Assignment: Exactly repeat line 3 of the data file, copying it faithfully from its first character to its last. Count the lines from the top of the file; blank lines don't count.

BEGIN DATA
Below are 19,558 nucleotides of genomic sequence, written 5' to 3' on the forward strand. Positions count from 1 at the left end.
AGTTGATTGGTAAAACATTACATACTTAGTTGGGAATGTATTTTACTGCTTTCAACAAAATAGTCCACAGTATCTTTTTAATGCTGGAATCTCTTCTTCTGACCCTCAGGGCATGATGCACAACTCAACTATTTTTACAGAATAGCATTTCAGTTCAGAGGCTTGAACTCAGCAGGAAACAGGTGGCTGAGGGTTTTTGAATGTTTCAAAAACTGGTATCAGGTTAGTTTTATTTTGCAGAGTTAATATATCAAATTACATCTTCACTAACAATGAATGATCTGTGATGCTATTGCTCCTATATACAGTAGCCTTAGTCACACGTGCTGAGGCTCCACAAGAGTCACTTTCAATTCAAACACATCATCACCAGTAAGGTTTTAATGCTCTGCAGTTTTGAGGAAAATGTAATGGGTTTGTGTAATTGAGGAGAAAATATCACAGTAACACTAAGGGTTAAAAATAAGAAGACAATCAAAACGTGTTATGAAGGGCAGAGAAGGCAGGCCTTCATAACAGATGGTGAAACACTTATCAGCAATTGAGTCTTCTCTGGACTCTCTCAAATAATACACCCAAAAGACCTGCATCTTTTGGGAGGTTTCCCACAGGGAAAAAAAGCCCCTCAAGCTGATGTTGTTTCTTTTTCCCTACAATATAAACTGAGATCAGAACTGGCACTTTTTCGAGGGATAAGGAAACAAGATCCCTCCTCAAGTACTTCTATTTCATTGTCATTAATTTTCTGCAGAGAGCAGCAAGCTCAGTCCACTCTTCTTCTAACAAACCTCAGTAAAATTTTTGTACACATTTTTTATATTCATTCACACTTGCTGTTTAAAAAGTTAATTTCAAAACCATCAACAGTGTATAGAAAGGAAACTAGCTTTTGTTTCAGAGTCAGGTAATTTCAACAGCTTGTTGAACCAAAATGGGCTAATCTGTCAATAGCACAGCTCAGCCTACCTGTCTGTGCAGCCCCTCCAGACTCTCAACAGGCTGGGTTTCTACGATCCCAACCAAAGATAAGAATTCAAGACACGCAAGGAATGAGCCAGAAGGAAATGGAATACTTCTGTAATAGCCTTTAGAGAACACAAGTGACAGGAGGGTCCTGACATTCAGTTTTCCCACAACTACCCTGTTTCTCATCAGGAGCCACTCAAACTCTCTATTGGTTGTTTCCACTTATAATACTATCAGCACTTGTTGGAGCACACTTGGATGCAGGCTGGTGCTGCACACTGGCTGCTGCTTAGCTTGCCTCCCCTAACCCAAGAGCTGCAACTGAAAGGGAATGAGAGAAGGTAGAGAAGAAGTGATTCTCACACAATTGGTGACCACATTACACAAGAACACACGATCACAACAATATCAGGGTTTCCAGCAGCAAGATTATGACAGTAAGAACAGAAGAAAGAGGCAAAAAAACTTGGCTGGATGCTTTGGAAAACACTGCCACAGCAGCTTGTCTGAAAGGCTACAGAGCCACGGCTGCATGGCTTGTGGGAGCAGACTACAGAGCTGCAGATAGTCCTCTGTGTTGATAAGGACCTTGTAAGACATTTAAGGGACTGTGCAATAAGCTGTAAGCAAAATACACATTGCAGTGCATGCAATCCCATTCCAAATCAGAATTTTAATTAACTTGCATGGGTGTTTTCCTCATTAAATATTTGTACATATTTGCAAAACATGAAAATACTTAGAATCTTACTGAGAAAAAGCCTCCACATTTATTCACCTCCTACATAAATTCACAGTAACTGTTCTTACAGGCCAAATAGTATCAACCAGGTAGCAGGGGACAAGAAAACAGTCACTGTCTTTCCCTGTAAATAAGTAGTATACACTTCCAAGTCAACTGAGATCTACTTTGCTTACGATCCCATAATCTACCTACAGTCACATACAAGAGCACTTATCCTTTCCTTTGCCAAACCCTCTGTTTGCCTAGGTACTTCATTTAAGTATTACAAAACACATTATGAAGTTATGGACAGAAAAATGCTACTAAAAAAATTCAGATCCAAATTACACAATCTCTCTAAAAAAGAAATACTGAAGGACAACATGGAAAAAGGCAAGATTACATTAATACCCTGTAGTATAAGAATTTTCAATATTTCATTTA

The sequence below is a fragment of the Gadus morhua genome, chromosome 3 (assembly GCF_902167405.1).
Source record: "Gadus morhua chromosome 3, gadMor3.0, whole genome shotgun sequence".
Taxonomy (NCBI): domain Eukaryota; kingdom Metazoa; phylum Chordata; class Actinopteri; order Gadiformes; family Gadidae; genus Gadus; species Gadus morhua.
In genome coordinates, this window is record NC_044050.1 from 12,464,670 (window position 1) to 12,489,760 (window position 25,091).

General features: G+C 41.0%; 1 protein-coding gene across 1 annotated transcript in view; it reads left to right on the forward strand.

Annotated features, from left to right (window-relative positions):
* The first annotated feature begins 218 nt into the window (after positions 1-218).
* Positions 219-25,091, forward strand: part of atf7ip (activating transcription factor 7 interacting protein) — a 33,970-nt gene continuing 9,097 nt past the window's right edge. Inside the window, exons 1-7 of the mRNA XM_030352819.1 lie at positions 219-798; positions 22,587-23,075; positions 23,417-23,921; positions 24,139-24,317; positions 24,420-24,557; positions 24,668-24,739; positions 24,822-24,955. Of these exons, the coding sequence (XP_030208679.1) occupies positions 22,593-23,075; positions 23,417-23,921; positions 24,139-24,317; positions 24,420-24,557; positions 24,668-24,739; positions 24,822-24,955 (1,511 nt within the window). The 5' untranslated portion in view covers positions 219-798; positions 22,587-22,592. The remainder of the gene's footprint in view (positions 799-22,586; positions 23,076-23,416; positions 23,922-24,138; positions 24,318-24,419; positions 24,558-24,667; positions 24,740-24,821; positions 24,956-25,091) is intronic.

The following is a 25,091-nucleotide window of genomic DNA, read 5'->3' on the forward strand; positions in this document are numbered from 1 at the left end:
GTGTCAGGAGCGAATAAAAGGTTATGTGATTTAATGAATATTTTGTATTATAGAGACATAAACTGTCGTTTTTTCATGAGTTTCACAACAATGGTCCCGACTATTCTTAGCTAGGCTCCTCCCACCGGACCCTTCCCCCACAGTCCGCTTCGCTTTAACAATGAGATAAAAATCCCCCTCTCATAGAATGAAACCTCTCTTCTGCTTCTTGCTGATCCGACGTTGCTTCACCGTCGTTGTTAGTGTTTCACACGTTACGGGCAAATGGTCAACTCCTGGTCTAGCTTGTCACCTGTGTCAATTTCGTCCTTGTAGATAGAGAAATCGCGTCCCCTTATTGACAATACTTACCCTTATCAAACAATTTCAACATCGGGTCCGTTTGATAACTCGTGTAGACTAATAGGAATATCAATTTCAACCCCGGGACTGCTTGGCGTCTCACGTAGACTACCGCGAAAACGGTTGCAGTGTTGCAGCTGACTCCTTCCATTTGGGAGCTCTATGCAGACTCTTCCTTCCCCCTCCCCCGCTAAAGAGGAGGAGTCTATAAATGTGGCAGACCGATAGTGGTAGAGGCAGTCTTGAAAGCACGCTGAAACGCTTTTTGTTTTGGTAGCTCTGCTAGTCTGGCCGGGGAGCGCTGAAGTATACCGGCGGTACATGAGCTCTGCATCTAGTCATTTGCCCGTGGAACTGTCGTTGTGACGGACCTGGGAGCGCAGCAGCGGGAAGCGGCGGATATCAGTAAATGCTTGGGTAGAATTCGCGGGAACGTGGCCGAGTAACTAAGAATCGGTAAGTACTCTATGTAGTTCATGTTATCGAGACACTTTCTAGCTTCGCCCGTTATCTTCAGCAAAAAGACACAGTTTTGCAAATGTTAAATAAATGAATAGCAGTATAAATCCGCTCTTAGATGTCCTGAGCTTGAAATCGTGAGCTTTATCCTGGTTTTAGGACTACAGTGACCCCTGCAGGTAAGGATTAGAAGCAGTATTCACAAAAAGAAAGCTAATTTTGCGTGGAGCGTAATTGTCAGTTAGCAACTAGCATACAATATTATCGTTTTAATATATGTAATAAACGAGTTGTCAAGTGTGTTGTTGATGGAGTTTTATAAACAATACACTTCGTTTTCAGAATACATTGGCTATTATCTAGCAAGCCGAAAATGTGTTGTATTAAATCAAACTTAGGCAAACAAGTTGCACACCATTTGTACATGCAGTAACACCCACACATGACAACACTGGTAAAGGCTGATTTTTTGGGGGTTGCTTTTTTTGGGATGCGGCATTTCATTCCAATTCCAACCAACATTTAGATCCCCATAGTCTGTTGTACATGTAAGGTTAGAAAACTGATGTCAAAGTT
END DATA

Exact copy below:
The sequence below is a fragment of the Gadus morhua genome, chromosome 3 (assembly GCF_902167405.1).